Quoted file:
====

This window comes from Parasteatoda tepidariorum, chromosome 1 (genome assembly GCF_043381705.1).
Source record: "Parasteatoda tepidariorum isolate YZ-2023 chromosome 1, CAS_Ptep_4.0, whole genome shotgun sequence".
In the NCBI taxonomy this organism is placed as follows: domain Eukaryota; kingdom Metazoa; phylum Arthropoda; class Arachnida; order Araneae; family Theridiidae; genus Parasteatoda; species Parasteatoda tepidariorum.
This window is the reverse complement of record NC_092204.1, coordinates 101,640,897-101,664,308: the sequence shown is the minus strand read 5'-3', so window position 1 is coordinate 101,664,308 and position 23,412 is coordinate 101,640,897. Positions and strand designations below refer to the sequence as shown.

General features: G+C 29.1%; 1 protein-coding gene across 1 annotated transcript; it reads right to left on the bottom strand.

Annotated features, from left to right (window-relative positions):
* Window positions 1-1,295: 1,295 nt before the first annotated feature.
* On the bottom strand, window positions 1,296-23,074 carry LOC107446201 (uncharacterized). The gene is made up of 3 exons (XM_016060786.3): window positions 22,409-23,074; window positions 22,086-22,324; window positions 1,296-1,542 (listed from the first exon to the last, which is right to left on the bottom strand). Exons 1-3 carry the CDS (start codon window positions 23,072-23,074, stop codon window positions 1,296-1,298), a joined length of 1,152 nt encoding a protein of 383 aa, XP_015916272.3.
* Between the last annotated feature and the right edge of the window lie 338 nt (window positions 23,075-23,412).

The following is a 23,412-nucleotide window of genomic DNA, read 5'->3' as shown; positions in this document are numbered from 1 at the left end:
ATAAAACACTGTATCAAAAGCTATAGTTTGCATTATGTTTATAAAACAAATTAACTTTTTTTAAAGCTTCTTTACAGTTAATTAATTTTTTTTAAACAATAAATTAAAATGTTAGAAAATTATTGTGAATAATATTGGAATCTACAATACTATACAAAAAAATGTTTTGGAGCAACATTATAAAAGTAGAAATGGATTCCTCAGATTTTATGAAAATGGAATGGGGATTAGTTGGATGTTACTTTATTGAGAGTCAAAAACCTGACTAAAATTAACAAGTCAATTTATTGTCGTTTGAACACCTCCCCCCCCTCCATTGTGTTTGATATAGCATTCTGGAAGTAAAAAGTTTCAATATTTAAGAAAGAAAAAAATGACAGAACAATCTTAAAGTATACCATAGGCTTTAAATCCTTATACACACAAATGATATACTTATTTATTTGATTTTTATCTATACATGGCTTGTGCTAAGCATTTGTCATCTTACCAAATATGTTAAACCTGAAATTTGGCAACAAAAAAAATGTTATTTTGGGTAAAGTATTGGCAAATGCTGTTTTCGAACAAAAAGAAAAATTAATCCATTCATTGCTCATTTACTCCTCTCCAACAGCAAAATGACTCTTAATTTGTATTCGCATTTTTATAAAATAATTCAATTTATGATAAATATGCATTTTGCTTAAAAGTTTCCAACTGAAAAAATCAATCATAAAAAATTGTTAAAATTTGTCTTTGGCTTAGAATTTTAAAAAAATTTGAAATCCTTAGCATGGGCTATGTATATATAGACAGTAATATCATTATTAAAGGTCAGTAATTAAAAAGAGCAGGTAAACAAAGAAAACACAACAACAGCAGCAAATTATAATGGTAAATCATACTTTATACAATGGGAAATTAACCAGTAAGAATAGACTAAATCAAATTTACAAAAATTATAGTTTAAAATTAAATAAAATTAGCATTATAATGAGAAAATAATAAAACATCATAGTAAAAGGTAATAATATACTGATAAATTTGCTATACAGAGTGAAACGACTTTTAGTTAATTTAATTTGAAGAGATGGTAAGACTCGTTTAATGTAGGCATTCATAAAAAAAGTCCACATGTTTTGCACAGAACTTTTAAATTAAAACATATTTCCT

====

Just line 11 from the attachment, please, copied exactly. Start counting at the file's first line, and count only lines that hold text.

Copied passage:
ATAAAACACTGTATCAAAAGCTATAGTTTGCATTATGTTTATAAAACAAATTAACTTTTTTTAAAGCTTCTTTACAGTTAATTAATTTTTTTTAAACAATAAATTAAAATGTTAGAAAATTATTGTGAATAATATTGGAATCTACAATACTATACAAAAAAATGTTTTGGAGCAACATTATAAAAGTAGAAATGGATTCCTCAGATTTTATGAAAATGGAATGGGGATTAGTTGGATGTTACTTTATTGAGAGTCAAAAACCTGACTAAAATTAACAAGTCAATTTATTGTCGTTTGAACACCTCCCCCCCCTCCATTGTGTTTGATATAGCATTCTGGAAGTAAAAAGTTTCAATATTTAAGAAAGAAAAAAATGACAGAACAATCTTAAAGTATACCATAGGCTTTAAATCCTTATACACACAAATGATATACTTATTTATTTGATTTTTATCTATACATGGCTTGTGCTAAGCATTTGTCATCTTACCAAATATGTTAAACCTGAAATTTGGCAACAAAAAAAATGTTATTTTGGGTAAAGTATTGGCAAATGCTGTTTTCGAACAAAAAGAAAAATTAATCCATTCATTGCTCATTTACTCCTCTCCAACAGCAAAATGACTCTTAATTTGTATTCGCATTTTTATAAAATAATTCAATTTATGATAAATATGCATTTTGCTTAAAAGTTTCCAACTGAAAAAATCAATCATAAAAAATTGTTAAAATTTGTCTTTGGCTTAGAATTTTAAAAAAATTTGAAATCCTTAGCATGGGCTATGTATATATAGACAGTAATATCATTATTAAAGGTCAGTAATTAAAAAGAGCAGGTAAACAAAGAAAACACAACAACAGCAGCAAATTATAATGGTAAATCATACTTTATACAATGGGAAATTAACCAGTAAGAATAGACTAAATCAAATTTACAAAAATTATAGTTTAAAATTAAATAAAATTAGCATTATAATGAGAAAATAATAAAACATCATAGTAAAAGGTAATAATATACTGATAAATTTGCTATACAGAGTGAAACGACTTTTAGTTAATTTAATTTGAAGAGATGGTAAGACTCGTTTAATGTAGGCATTCATAAAAAAAGTCCACATGTTTTGCACAGAACTTTTAAATTAAAACATATTTCCT